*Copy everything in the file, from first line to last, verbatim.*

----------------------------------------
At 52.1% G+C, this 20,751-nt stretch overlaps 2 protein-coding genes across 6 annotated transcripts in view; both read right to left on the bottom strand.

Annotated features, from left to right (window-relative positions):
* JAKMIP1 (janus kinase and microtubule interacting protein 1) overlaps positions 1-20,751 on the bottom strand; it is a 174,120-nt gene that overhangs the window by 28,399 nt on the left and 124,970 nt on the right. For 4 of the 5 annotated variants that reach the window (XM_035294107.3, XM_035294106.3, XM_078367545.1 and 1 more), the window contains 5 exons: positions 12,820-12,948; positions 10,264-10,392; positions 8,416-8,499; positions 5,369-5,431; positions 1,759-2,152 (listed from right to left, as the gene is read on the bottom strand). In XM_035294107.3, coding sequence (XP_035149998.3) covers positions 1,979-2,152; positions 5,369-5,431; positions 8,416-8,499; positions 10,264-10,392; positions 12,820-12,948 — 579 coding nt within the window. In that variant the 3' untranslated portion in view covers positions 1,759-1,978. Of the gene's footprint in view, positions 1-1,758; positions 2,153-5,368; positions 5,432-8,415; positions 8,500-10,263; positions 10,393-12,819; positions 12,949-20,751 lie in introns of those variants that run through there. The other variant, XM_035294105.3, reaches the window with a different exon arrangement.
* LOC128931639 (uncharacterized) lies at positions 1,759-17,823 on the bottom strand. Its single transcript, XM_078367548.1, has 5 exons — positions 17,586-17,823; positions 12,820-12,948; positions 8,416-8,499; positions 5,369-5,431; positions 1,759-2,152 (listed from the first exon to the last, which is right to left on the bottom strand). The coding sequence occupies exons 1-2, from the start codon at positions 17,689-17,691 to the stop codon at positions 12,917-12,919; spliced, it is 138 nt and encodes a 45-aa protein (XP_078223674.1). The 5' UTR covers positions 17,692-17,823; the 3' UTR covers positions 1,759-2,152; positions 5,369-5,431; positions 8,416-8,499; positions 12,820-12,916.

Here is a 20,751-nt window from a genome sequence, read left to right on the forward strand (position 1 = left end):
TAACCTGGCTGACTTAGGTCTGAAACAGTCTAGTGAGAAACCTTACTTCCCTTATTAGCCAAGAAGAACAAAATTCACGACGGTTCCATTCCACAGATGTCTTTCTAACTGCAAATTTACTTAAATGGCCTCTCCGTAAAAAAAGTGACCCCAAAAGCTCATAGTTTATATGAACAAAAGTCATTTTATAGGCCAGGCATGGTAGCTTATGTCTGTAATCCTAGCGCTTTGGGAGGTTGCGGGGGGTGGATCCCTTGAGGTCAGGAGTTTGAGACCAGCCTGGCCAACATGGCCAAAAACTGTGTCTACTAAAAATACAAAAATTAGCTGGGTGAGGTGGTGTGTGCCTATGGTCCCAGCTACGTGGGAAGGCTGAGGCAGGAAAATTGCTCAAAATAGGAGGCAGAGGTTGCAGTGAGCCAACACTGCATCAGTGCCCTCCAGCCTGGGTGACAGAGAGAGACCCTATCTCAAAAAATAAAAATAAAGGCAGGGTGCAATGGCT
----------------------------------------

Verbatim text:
At 52.1% G+C, this 20,751-nt stretch overlaps 2 protein-coding genes across 6 annotated transcripts in view; both read right to left on the bottom strand.

Annotated features, from left to right (window-relative positions):
* JAKMIP1 (janus kinase and microtubule interacting protein 1) overlaps positions 1-20,751 on the bottom strand; it is a 174,120-nt gene that overhangs the window by 28,399 nt on the left and 124,970 nt on the right. For 4 of the 5 annotated variants that reach the window (XM_035294107.3, XM_035294106.3, XM_078367545.1 and 1 more), the window contains 5 exons: positions 12,820-12,948; positions 10,264-10,392; positions 8,416-8,499; positions 5,369-5,431; positions 1,759-2,152 (listed from right to left, as the gene is read on the bottom strand). In XM_035294107.3, coding sequence (XP_035149998.3) covers positions 1,979-2,152; positions 5,369-5,431; positions 8,416-8,499; positions 10,264-10,392; positions 12,820-12,948 — 579 coding nt within the window. In that variant the 3' untranslated portion in view covers positions 1,759-1,978. Of the gene's footprint in view, positions 1-1,758; positions 2,153-5,368; positions 5,432-8,415; positions 8,500-10,263; positions 10,393-12,819; positions 12,949-20,751 lie in introns of those variants that run through there. The other variant, XM_035294105.3, reaches the window with a different exon arrangement.
* LOC128931639 (uncharacterized) lies at positions 1,759-17,823 on the bottom strand. Its single transcript, XM_078367548.1, has 5 exons — positions 17,586-17,823; positions 12,820-12,948; positions 8,416-8,499; positions 5,369-5,431; positions 1,759-2,152 (listed from the first exon to the last, which is right to left on the bottom strand). The coding sequence occupies exons 1-2, from the start codon at positions 17,689-17,691 to the stop codon at positions 12,917-12,919; spliced, it is 138 nt and encodes a 45-aa protein (XP_078223674.1). The 5' UTR covers positions 17,692-17,823; the 3' UTR covers positions 1,759-2,152; positions 5,369-5,431; positions 8,416-8,499; positions 12,820-12,916.

Here is a 20,751-nt window from a genome sequence, read left to right on the forward strand (position 1 = left end):
TAACCTGGCTGACTTAGGTCTGAAACAGTCTAGTGAGAAACCTTACTTCCCTTATTAGCCAAGAAGAACAAAATTCACGACGGTTCCATTCCACAGATGTCTTTCTAACTGCAAATTTACTTAAATGGCCTCTCCGTAAAAAAAGTGACCCCAAAAGCTCATAGTTTATATGAACAAAAGTCATTTTATAGGCCAGGCATGGTAGCTTATGTCTGTAATCCTAGCGCTTTGGGAGGTTGCGGGGGGTGGATCCCTTGAGGTCAGGAGTTTGAGACCAGCCTGGCCAACATGGCCAAAAACTGTGTCTACTAAAAATACAAAAATTAGCTGGGTGAGGTGGTGTGTGCCTATGGTCCCAGCTACGTGGGAAGGCTGAGGCAGGAAAATTGCTCAAAATAGGAGGCAGAGGTTGCAGTGAGCCAACACTGCATCAGTGCCCTCCAGCCTGGGTGACAGAGAGAGACCCTATCTCAAAAAATAAAAATAAAGGCAGGGTGCAATGGCT